The price of a barrel of oil peaked at $130 this week, its highest since 2008. The pain is already spreading around the world—to people who rely on gas to get to work or oil to heat their homes.
The spike is due in part to the sanctions that the United States and other Western countries have imposed on Russia for its invasion of Ukraine. U.S. President Joe Biden has gone so far as to ban Russian oil and gas imports this week.
But since Russia is the world’s largest exporter of oil, could it actually be benefiting from the price surge? And what are the longer-term effects for the rest of us? Could high oil prices make the West’s inflation problems even worse? Will climate change accelerate or slow down as a result?
Those are some of the questions that came up in my conversation this week with FP columnist Adam Tooze on the podcast we co-host, Ones and Tooze.
What follows is a transcript of the interview, edited for clarity and length. For the entire conversation, subscribe to Ones and Tooze on your preferred podcast app.
Cameron Abadi: How much more money is Russia making from these higher oil prices exactly? The United States has stopped buying Russian fossil fuels, but is Russia still making more profits than it was before the war? And what if Europe does the same?
Adam Tooze: This is a quite tricky question to answer because the dust is really far from settled. But we can take as a benchmark an estimate by Javier Blas, Bloomberg’s commodity specialist, from late February. He estimated that Russia was earning about $350 million a day in oil revenue. And at the time, the oil price was about $90 per barrel, and now we’re up around $130, between $120 and $130. So, if you estimate a one-third increase in prices, maybe somewhat more, then you could be figuring on daily revenues for Russia from oil exports to be $450 million to $500 million. All else being equal.
America’s sanctions against that are irrelevant, really. They’re tiny. That’s part of what’s enabled them. This is part of the game-playing, the symbolism, the signaling. The U.K. is also imposing sanctions, and those, too, won’t affect Russia very severely. Europe is a completely different kettle of fish. So Europe takes 50 percent of Russia’s oil and Asia 42 percent. So a European oil boycott would really hurt. And you have to reckon with the fact that Urals-grade Russian oil, which is a blend of heavier and lighter crudes, is already selling at a kind of reputational discount of as much as 20 percent or even more. So overall, given the loss of markets and this discount, Russia’s oil revenue is certainly not rising right now—that the price increase is offset by these other factors. Though it’s a fine balance, and it depends very much on the Europeans.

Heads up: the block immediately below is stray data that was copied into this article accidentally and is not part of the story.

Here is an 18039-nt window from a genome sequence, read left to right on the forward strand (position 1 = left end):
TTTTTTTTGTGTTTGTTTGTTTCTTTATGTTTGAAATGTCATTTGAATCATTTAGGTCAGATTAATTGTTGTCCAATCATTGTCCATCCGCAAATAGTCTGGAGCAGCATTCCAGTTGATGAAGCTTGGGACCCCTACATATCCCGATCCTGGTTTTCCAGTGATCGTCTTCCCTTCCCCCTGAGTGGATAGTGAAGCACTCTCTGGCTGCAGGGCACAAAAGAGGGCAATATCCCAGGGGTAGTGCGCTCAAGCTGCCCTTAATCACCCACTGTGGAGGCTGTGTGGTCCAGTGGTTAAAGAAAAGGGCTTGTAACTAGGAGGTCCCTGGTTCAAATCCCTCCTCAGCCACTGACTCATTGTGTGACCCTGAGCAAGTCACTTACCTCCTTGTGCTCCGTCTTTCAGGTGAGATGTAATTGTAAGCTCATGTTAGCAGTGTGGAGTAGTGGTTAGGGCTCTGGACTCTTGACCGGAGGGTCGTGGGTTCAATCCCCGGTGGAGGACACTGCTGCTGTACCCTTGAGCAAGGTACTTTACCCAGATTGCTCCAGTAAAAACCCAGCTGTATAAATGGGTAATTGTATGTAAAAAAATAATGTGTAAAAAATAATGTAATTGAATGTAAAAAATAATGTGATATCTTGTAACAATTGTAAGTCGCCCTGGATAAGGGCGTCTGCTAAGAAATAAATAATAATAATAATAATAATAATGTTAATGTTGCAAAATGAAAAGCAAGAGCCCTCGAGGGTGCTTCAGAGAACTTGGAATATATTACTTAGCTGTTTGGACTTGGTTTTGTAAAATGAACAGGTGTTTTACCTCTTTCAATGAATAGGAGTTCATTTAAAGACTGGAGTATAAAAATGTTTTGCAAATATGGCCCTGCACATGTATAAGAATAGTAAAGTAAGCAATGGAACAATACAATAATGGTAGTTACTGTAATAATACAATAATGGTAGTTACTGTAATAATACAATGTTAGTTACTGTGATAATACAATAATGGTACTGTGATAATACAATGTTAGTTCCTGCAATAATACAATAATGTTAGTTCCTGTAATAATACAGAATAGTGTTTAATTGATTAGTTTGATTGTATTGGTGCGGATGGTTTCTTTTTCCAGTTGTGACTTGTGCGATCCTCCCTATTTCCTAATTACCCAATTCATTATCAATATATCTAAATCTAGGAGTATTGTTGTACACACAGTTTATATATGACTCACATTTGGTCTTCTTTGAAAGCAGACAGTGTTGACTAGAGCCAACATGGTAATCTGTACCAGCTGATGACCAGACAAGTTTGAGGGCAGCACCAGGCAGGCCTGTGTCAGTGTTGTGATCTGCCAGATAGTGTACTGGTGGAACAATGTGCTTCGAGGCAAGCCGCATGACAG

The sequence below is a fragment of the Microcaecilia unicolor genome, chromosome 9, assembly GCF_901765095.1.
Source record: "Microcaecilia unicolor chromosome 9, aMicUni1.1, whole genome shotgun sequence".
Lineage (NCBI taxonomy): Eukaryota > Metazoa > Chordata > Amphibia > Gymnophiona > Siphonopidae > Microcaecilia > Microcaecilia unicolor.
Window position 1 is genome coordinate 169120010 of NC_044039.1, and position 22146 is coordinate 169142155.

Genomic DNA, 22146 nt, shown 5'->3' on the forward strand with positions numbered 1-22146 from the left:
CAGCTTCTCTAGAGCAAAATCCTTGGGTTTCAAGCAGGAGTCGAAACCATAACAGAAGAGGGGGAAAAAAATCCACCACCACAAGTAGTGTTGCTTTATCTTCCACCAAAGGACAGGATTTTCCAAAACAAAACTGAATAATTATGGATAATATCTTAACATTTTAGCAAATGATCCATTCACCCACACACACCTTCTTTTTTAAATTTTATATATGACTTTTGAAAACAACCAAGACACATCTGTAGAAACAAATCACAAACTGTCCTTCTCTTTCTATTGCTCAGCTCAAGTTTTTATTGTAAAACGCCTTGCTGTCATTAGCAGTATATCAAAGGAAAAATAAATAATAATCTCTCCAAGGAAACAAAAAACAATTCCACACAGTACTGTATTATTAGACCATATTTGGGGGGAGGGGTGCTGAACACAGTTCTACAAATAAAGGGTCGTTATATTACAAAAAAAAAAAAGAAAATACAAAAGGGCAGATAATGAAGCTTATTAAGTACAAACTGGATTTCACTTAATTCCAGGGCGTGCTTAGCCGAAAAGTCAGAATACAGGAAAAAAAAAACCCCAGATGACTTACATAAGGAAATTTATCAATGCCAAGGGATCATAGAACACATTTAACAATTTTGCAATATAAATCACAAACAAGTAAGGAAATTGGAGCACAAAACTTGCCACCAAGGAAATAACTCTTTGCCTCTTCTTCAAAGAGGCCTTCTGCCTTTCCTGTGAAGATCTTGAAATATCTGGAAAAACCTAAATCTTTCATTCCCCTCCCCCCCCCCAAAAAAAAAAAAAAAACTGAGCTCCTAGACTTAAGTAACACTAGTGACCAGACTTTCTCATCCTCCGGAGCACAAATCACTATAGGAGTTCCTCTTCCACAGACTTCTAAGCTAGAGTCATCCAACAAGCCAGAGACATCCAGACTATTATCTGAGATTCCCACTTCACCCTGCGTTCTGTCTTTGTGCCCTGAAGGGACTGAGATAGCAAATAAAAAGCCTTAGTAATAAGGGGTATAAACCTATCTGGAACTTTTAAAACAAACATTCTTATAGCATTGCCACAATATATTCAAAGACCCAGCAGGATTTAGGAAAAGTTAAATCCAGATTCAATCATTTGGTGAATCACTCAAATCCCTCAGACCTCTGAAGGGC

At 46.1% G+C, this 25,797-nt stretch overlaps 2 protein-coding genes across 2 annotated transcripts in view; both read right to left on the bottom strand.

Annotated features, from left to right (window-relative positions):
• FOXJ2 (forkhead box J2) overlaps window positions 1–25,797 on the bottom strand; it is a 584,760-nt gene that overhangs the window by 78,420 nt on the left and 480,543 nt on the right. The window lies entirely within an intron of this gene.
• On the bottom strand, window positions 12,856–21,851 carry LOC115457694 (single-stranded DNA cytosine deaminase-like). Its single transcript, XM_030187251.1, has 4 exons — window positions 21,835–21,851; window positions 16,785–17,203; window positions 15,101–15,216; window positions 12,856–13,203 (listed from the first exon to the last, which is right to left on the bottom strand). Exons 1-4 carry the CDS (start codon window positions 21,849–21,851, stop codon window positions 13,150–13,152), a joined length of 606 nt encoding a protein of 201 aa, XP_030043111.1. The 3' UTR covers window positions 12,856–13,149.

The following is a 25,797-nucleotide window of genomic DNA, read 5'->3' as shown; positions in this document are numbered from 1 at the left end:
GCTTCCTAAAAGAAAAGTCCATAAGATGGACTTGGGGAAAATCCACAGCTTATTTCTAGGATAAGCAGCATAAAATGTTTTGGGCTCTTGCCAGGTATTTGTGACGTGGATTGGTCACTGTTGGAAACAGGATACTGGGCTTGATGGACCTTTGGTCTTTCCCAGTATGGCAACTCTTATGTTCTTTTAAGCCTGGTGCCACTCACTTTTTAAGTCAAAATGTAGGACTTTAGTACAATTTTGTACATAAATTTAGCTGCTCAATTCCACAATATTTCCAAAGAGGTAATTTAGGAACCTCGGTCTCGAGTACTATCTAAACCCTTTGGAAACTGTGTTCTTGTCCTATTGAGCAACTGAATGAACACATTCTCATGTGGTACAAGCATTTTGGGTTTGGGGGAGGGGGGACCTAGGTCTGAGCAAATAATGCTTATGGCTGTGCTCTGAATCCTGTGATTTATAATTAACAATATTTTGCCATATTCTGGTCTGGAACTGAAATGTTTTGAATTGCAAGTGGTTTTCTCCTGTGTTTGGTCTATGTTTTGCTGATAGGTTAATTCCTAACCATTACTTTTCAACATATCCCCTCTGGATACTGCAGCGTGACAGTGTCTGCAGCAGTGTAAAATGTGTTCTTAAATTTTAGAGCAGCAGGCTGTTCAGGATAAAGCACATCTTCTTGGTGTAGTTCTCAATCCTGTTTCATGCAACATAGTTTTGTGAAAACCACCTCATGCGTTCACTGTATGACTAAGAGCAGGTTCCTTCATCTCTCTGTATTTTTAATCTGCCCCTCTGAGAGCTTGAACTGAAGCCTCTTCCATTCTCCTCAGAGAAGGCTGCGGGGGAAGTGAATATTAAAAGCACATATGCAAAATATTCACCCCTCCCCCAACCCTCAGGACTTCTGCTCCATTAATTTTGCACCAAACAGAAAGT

All of that is, however, offset by what’s happening on the gas side, which is normally the smaller of Russia’s two energy exports. Gas used to earn about $200 million a day. But the surge in gas prices in Europe has been so intense that estimates suggest that earlier this week, Russia was earning over $720 million a day from gas. So it’s quite possible that the surge in gas revenue driven by surging gas prices is offsetting anything that Russia is suffering on the oil side.
CA: Saudi Arabia seems to be the only country with significant spare capacity to produce more of this crude oil in the short term. What factors into its decisions about whether to cooperate and produce more? What are the economic and political considerations that it might be weighing here?
AT: In January, it was estimated that Saudi Arabia, the United Arab Emirates, and Iraq between them had perhaps capacity for an extra 2.3 million barrels per day. Russia exports 5 million barrels per day into the market under normal circumstances. So that would cover about half of Russia’s supply.
There’s Iran, which, if it were to bring sanctioned capacity online, could probably add 1.3 million barrels per day. But that’s a hugely politically contentious move, and it depends on finalizing the nuclear deal with Iran. It would be contentious at home in the United States with Israel. It would involve Russia, which is a party to the talks. And of course, it would really put up the hackles of the Saudis, who are locked in this regional struggle with Iran for influence.
And Saudi Arabia is the whale, you’re right. It’s really the key to all of this. And U.S.-Saudi relations right now are precariously balanced. Mohammed bin Salman, the de facto ruler of Saudi Arabia, is on extremely poor terms with Biden. The Saudis were very blatant, really, in supporting former President Donald Trump, and they didn’t get their way. But the future of this entire market depends critically not really on the West but on Asia. And so far as China remains, broadly speaking, neutral, Saudi Arabia will think that that’s probably the position to adopt itself. China would probably want an increase in oil, but it isn’t going to exert undue pressure on the Saudis to help the West out.
CA: How exactly do high oil prices contribute to the West’s inflation problems?
AT: This is the trillion-dollar question that is going to increasingly dominate the economic policy agenda. There are two basic logical problems that economists have been wrestling with ever since the first oil price shocks in the 1970s.